Mark also talked to him about his contacts, David Giler and Walter Hill saying: "There are two hot writers, but they can’t write science-fiction. They’ve got the confidence of Alan Ladd, Jr. They’re partnered with a producer who’s one an Oscar, Gordon Carroll, who produce COOL HAND LUKE. They want to do the dark side of STAR WARS. They’ve read fifty scripts, and they can’t write one themselves because they don’t know how to do science-fiction, although they’re both successful writers. "
- Dan O'Bannon: So we wrote Alien and got good responses. Took it around and people read it. We had a number of deals offered, most of them not quite good enough to make the movie, but all of them very attractive. For example, the most immediately seductive of those unacceptable deals was... Roger Corman offered us a hundred thousand to make the picture and I could direct it. Unfortunately the picture could not be made for one hundred thousand. It could be made for four hundred thousand, or maybe a little less. But it could not be made for one hundred thousand, period. We couldn't afford to build the sets. It's that kind of thing... it's tantalizing, though you know what I mean? It's always a little... the cup, the grail, the carrot, whatever it is, it's always a little bit beyond your fingertips. (Phobos #1, Summer 1977, p14)
- Dan O'Bannon: (11:53) A friend of ours named Mark Haggard, ended up with a copy of it in his hands, he used to be an independant writer/director. (The Beast Within: Starbeast: Developing the story)
- Ron Shusett (11:31): Mark said" Can I read this great script, I'll tell you what you have." I said "Sure" you know, and we gave him the script and he, you know, and he, let's just wait a few days and then we'll close our deal with Corman. Well, he calls us the same night, "It's great, I've got an offer. I can get you money. I can get you money immediately." So we looked at each other, and we, and we said "Oh look, we can't, we can't wait, we don't want to blow the deal with Corman, ah it's got to be a limited time." "Two weeks, gimme two weeks."(The Beast Within: Starbeast: Developing the story)
- Ron Shusett : And we ran across an old film school buddy, I think again, graduated a year or two earlier, named Mark Haggard, and he saw this guy and he said "oh, I want to avoid him, let's go through the alley, he's always trying to get money to make movies from me and he's never yet put me in touch with a guy. Ever since I did Dark Star a few years ago he keep saying..... Twenty guys all put up money and they put up nada." So we ran across the street to avoid him and he caught us. That's how Alien got made big budget. He caught us, he said "Dan, Dan, I heard you got a great new script." By this time the title had come in - it was all Dan's idea, Alien.( material from Alien Evolutions interview)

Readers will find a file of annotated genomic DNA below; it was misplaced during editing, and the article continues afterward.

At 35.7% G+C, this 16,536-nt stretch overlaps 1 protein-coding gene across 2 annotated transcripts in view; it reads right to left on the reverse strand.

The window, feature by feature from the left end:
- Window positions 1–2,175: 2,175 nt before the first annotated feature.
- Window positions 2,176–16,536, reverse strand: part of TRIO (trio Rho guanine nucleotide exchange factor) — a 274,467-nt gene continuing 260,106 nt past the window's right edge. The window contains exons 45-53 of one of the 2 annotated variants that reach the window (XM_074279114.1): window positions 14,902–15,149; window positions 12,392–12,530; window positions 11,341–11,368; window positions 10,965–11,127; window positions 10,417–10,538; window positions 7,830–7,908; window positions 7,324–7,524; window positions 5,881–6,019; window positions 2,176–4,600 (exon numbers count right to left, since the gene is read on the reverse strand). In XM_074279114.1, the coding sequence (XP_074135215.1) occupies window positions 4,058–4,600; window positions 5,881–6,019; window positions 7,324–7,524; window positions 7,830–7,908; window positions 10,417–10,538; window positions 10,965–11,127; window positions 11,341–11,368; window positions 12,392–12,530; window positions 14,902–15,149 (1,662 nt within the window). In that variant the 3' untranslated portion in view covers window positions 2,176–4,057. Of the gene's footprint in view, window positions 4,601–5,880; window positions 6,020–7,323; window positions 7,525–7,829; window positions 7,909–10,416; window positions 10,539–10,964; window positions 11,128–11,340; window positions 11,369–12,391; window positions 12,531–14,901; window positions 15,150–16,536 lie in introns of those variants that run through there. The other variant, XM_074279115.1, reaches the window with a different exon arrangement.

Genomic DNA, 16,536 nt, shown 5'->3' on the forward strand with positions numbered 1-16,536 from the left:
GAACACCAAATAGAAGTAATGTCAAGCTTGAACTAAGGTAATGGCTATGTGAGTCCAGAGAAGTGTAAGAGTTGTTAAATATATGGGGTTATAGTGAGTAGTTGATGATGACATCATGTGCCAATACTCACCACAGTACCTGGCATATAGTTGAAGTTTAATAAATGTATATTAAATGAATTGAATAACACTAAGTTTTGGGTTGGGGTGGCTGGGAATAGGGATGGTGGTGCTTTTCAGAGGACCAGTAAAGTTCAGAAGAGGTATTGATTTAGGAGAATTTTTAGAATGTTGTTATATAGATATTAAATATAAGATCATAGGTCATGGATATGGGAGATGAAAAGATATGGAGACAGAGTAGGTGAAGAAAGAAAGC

- Dan O'Bannon: A friend of Ron Shusett took the script to Walter Hill and he liked it ("Kill By Mouth" p118 , Neon (UK). December 97)
- Ron Shusett: In any case , Mark said "I heard you had a great new script, can I read it? " And Dan had warned me and he goes, oh yeah, because we're untypical, because we always went for feedback. Dan and I had a theory opposite to most writers, we'll show anybody our script and get feedback because usually if they try to copy it, they might not do it as good, and it's hard enough to get a movie made and if it's better it'll get made. So we had no fear, we would share with our people, we wanted feedback, our peers, other people
we respect in the industry such as any foothold we might have, so we
were flashing around, we said, "sure you can read it".
And we went away and he said "see I told you, " he'll come back and say "here's the money and there's interest and everybody loves it so far. "
But we had already, now we don't need it, we've got the money but it will be fun to see his reaction.
S , have the money, have the money.
So we said, "we have the money to make it as a B movie, we didn't want to discourage you, but we have money. "
He said "oh, I have money to make this A movie, AA movie, big budget".
And he said "well, what is it you want?"
So we negotiated a deal, okay here's what I want, and he wanted to be associate producer and we decided to pay $15000 first and one point, one percent of the profits.
He said "ok, if you can get, he said studio movie, major studio. He said yeah we'll do that. So he said ok, "I'll come over your house", I'm typing up what we just said, I'm gonna leave a blank space and we said, "well, look, we're signing a contract with Corman if you don't get this in a week or two. He said "I don't need a week or two, oh yeah, week or two's fine, but I know in one day let's go an make it right now". So he comes over his house and says all this stuff and blank to (?????) and a blank space, he says, "you sign, I'll sign and then fill in the blank. And that's the only place I need to go". And so we signed it and he fills in 20th Century Fox, Brandy Wine productions. ( material from Alien Evolutions interview)